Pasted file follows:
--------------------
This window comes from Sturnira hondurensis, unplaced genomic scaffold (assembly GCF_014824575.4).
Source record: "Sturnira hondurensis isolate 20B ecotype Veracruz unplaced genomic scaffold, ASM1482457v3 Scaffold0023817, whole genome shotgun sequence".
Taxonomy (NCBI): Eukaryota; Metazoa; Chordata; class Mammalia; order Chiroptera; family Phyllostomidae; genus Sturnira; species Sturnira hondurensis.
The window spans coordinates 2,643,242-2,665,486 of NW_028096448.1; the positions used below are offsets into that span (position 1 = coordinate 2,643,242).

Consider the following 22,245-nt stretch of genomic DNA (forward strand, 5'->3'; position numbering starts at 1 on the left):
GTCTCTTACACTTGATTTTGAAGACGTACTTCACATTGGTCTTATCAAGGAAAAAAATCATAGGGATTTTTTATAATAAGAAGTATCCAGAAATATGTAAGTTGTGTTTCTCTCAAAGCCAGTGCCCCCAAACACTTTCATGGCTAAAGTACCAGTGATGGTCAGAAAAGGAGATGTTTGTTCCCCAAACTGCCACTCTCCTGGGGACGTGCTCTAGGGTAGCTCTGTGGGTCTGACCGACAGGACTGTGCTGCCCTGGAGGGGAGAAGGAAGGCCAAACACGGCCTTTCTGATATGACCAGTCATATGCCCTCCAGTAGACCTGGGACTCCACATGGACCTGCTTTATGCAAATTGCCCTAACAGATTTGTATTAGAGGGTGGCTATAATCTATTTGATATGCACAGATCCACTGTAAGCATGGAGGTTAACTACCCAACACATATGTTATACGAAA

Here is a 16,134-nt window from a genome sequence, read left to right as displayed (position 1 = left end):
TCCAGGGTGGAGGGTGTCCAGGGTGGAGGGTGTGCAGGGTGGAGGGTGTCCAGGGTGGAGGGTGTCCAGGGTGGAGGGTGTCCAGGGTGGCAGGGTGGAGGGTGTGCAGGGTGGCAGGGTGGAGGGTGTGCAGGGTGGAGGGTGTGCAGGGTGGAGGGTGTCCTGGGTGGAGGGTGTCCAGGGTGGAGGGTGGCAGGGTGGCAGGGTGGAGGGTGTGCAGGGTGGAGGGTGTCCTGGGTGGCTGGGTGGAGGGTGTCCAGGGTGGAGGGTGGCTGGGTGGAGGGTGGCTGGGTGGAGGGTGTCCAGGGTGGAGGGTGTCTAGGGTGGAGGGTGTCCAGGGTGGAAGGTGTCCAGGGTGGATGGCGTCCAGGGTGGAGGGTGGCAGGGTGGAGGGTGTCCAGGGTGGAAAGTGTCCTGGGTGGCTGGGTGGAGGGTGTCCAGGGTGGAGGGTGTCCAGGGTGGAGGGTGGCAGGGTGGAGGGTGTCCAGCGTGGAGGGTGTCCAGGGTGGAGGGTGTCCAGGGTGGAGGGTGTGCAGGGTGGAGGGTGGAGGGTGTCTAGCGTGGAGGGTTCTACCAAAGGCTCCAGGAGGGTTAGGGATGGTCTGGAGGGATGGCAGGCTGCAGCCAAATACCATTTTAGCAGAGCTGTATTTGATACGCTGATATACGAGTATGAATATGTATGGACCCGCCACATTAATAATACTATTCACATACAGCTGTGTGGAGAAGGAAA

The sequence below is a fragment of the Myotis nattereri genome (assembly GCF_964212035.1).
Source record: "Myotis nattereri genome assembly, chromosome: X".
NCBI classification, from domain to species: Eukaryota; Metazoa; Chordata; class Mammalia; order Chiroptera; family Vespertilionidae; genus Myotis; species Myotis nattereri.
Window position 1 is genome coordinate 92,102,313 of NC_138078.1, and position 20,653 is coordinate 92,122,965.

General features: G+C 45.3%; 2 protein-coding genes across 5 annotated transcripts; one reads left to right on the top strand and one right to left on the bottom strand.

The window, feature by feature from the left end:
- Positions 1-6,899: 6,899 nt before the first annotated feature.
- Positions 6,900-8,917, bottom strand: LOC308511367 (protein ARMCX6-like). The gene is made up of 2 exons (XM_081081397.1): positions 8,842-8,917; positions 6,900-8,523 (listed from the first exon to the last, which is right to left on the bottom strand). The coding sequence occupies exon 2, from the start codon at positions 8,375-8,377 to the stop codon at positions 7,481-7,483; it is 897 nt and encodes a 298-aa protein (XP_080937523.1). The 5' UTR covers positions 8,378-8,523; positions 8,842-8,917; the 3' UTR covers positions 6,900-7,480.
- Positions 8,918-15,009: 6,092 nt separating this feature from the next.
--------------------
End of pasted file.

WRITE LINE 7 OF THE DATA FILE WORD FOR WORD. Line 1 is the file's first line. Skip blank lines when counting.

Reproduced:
Here is a 16,134-nt window from a genome sequence, read left to right as displayed (position 1 = left end):